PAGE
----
Review Summary: The much anticipated follow up to "Mean Everything To Nothing" thrills and disappoints in equal measure.2 of 3 thought this review was well written
It is difficult to deny the fact that Manchester Orchestra’s “Mean Everything To Nothing” was an unprecedented success. The forward thinking indie-rock soundtracked many of our lives with its driving energy and emotional lyrics, and caught many people off guard with the band’s sudden emergence. So when their third album, “Simple Math”, was announced the pressure was on for them to deliver the goods once again.
It is a bold statement opening an album with a gentle song, especially for a band who traditionally write loud detuned rock songs, yet Manchester Orchestra definitely pull it off. “Deer” is an ambient, acoustic number, containing Andy Hull’s trademark personal lyrics which are sure to touch so many listeners. However, the first proper rock song, “Mighty”, is disappointing to say the least, due to the poorly suited string section. Furthermore, “Mighty” is lacking a decent hook, to grab the listeners attention.
The same cannot be said for the brilliant “Pensacola”, which contains plenty of catchy melodies and has the potential to be a successful single. The unpredictable structure is intriguing and distinguishes this song in particular, as a stand-out track on “Simple Math.” “April Fool” is equally entertaining and is surely one of Manchester Orchestra’s best rock songs to date. Sadly, “Pale Black Eye” is nowhere near as memorable, but all is forgotten by the stunning centrepiece, entitled “Virgin”.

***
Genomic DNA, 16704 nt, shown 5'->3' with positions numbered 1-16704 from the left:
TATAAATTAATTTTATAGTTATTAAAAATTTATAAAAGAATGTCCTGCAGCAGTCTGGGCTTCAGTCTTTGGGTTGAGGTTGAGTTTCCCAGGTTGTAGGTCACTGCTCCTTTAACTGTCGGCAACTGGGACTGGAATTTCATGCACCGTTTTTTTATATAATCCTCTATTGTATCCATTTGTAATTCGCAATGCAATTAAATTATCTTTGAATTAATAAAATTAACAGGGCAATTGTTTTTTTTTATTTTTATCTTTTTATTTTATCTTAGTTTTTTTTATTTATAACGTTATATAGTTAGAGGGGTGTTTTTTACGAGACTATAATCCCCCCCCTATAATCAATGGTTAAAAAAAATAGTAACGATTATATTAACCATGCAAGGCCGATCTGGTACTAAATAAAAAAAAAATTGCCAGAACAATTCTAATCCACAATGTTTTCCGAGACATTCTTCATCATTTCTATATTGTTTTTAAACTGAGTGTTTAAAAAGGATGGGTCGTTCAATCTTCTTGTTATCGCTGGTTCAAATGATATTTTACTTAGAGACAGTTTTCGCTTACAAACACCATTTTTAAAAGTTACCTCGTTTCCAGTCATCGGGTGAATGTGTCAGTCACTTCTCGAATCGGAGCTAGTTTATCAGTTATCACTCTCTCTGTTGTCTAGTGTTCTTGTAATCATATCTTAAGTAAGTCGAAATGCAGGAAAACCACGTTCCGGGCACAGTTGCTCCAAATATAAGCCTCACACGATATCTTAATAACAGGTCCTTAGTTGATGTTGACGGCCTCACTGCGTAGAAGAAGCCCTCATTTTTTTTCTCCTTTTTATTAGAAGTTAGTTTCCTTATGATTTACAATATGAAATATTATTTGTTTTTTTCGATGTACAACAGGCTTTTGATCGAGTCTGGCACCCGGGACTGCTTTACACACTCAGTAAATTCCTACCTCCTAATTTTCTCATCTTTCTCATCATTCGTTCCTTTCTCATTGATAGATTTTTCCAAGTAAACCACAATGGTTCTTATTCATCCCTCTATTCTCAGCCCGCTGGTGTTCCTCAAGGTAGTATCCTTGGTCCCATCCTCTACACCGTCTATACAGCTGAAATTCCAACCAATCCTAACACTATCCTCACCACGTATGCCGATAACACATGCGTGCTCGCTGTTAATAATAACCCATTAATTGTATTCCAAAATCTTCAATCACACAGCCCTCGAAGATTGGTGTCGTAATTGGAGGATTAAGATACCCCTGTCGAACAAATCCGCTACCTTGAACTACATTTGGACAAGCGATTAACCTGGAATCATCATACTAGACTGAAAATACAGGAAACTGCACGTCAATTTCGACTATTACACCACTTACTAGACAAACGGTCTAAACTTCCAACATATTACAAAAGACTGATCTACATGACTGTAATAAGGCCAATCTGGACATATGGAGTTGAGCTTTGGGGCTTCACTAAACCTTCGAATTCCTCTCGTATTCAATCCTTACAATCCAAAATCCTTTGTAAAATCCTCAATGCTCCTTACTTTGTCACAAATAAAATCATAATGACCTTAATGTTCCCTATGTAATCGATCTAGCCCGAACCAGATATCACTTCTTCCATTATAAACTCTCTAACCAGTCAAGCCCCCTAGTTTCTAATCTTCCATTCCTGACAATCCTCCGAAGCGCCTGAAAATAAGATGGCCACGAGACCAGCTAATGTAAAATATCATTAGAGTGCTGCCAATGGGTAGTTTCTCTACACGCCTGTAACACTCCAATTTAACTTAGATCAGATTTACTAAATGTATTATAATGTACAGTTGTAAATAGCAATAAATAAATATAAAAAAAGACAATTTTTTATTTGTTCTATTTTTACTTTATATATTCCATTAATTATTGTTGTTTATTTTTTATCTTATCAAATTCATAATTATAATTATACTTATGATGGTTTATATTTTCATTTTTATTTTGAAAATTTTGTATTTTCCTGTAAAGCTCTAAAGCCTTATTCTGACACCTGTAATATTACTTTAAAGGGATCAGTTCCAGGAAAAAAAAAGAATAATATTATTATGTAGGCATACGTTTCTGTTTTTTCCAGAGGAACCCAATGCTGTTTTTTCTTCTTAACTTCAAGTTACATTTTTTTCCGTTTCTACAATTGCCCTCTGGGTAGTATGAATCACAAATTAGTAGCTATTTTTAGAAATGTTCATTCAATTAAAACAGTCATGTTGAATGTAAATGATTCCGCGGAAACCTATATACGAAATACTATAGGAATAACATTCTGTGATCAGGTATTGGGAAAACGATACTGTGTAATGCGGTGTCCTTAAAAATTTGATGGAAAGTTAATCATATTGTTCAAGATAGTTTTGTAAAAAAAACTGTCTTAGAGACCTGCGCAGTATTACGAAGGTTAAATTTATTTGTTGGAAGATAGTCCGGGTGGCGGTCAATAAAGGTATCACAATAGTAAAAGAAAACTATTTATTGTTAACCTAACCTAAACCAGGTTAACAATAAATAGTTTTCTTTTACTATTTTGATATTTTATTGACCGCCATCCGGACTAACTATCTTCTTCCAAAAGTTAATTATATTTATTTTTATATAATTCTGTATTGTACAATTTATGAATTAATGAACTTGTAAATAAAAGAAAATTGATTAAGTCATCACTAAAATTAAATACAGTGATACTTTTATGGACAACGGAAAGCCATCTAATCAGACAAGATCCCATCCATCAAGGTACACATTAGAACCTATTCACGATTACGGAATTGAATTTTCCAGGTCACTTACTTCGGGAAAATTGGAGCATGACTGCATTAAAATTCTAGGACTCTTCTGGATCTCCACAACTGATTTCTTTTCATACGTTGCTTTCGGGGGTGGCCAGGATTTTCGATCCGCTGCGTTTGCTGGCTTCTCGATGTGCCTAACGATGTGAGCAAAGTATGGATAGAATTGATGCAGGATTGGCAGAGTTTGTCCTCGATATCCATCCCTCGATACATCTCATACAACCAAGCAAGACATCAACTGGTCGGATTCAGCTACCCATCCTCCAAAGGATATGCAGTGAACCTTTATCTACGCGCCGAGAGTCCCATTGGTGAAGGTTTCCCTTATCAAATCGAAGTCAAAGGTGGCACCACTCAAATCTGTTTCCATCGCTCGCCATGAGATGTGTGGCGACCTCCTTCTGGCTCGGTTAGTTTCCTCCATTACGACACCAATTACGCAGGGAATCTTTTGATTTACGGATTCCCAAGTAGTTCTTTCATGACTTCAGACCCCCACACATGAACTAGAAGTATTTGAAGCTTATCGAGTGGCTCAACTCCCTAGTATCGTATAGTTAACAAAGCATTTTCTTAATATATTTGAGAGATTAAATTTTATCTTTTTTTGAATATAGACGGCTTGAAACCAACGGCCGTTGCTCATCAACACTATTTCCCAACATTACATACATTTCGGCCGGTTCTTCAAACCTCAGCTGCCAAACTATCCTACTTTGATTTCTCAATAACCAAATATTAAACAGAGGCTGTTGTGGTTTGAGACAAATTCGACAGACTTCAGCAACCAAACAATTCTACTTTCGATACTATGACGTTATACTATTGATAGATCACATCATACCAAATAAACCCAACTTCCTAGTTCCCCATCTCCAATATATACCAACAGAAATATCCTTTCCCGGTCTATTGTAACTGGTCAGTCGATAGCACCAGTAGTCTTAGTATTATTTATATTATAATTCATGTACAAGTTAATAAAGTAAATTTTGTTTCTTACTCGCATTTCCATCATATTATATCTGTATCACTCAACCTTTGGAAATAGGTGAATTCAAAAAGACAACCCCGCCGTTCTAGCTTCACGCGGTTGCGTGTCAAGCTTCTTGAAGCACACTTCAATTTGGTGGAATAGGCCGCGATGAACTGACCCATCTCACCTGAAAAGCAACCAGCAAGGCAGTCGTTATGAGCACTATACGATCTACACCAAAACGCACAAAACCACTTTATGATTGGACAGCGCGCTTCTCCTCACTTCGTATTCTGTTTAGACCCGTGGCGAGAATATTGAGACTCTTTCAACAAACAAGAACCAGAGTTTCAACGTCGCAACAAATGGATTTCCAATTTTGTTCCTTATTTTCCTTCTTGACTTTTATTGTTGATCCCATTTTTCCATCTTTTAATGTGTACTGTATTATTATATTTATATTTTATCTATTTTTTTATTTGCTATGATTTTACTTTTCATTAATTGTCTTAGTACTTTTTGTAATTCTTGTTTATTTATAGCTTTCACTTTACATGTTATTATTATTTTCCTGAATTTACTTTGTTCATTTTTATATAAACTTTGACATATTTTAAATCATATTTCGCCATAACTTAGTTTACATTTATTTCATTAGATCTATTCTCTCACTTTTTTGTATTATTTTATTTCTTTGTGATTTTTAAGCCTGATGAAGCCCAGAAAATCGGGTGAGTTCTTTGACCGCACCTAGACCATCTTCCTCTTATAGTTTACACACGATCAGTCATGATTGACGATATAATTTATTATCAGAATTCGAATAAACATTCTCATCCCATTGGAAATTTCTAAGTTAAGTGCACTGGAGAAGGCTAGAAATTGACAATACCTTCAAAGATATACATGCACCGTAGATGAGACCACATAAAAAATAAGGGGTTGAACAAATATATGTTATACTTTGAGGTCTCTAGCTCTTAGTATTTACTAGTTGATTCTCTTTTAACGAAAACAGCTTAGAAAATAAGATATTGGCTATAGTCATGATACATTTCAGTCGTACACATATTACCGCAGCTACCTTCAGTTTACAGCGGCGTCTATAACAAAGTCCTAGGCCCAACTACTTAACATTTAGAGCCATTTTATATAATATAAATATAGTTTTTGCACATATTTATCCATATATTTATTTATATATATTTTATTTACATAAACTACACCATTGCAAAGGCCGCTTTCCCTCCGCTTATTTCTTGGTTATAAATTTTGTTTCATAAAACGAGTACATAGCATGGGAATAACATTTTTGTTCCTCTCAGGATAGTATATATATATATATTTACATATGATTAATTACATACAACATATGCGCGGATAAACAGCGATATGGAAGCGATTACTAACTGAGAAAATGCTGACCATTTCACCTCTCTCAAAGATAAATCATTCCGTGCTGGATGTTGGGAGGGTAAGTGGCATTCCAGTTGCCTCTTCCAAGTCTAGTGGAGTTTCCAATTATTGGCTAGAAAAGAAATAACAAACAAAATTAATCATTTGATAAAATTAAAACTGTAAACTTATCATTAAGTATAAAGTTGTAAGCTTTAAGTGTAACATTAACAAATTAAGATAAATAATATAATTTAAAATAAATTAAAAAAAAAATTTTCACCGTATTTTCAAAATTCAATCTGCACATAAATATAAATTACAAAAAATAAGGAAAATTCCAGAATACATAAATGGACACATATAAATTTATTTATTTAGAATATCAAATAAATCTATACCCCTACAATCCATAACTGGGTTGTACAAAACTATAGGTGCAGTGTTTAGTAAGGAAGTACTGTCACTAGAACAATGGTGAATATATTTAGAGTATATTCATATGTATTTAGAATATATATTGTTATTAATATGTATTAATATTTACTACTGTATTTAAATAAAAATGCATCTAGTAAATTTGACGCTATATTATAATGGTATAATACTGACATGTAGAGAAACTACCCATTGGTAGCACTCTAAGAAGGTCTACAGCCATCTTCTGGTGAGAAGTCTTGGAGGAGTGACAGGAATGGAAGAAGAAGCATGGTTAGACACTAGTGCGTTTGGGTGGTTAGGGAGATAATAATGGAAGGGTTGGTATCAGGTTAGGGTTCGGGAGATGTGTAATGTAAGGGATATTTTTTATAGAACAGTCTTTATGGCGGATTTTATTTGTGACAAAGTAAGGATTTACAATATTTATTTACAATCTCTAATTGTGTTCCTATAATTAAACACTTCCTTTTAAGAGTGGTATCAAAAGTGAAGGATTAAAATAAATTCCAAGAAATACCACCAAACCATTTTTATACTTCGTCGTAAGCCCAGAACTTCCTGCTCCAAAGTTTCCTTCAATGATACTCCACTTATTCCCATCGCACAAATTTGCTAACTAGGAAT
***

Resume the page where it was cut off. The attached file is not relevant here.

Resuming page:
“Virgin” is both the heaviest and strongest track on the whole album. It is instantly recognisable for the children’s choir, which repeat a haunting refrain throughout. The eerie guitar line played during the second verse adds greatly to the song too, as with the grungy chords, which punctuate the chorus. Unfortunately, the album spirals downhill quickly once “Virgin” comes to a close.
The title track is a competent power ballad, but when compared to “I Can Feel A Hot One” off of the previous album, one cannot help but feel a little undercut. “Leave It Alone” is less inspiring still. The song sounds frustratingly similar to the track which precedes it, but without the interesting orchestral flourishes. The album trudges to an underwhelming conclusion with the generic “Apprehension” and the dull “Leaky Breaks”. The final track is particularly tedious, due to the lengthy running time and predictable coda.
It is clear to see that Manchester Orchestra have tried to experiment on their latest album, but it seems that ambition has got the better of them for the most part. Whereas, occasionally the addition of classical instrumentation improves the songs, it feels forced far too frequently. The collection of songs is by no means weak, but the record as a whole just is not as good as the album which brought them under the radar (“Mean Everything To Nothing”). Regardless, tracks such as “Pensacola” and “Virgin” are sure to be treasured by the dedicated fan base.